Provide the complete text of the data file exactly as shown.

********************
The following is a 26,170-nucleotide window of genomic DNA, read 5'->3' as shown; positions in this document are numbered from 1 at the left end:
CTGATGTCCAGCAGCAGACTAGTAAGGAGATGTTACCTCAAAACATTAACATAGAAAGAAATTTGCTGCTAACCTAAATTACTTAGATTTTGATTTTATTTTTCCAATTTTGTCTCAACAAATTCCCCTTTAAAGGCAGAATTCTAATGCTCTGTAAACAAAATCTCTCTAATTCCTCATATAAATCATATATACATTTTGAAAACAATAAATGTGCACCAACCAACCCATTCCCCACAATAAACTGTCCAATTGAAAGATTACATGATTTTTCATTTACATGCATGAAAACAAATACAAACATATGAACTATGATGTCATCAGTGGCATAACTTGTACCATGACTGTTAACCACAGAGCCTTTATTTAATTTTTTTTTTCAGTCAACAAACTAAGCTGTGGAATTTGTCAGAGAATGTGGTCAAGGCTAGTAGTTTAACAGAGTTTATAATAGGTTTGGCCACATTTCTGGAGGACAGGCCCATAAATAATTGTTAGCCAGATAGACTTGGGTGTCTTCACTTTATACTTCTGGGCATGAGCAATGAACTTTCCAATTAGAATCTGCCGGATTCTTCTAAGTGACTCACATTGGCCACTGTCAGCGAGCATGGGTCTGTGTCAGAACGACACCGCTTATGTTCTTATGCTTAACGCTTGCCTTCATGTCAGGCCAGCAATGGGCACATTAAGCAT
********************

The following is a 26,170-nucleotide window of genomic DNA, read 5'->3' as shown; positions in this document are numbered from 1 at the left end:
CTGATGTCCAGCAGCAGACTAGTAAGGAGATGTTACCTCAAAACATTAACATAGAAAGAAATTTGCTGCTAACCTAAATTACTTAGATTTTGATTTTATTTTTCCAATTTTGTCTCAACAAATTCCCCTTTAAAGGCAGAATTCTAATGCTCTGTAAACAAAATCTCTCTAATTCCTCATATAAATCATATATACATTTTGAAAACAATAAATGTGCACCAACCAACCCATTCCCCACAATAAACTGTCCAATTGAAAGATTACATGATTTTTCATTTACATGCATGAAAACAAATACAAACATATGAACTATGATGTCATCAGTGGCATAACTTGTACCATGACTGTTAACCACAGAGCCTTTATTTAATTTTTTTTTTCAGTCAACAAACTAAGCTGTGGAATTTGTCAGAGAATGTGGTCAAGGCTAGTAGTTTAACAGAGTTTATAATAGGTTTGGCCACATTTCTGGAGGACAGGCCCATAAATAATTGTTAGCCAGATAGACTTGGGTGTCTTCACTTTATACTTCTGGGCATGAGCAATGAACTTTCCAATTAGAATCTGCCGGATTCTTCTAAGTGACTCACATTGGCCACTGTCAGCGAGCATGGGTCTGTGTCAGAACGACACCGCTTATGTTCTTATGCTTAACGCTTGCCTTCATGTCAGGCCAGCAATGGGCACATTAAGCAT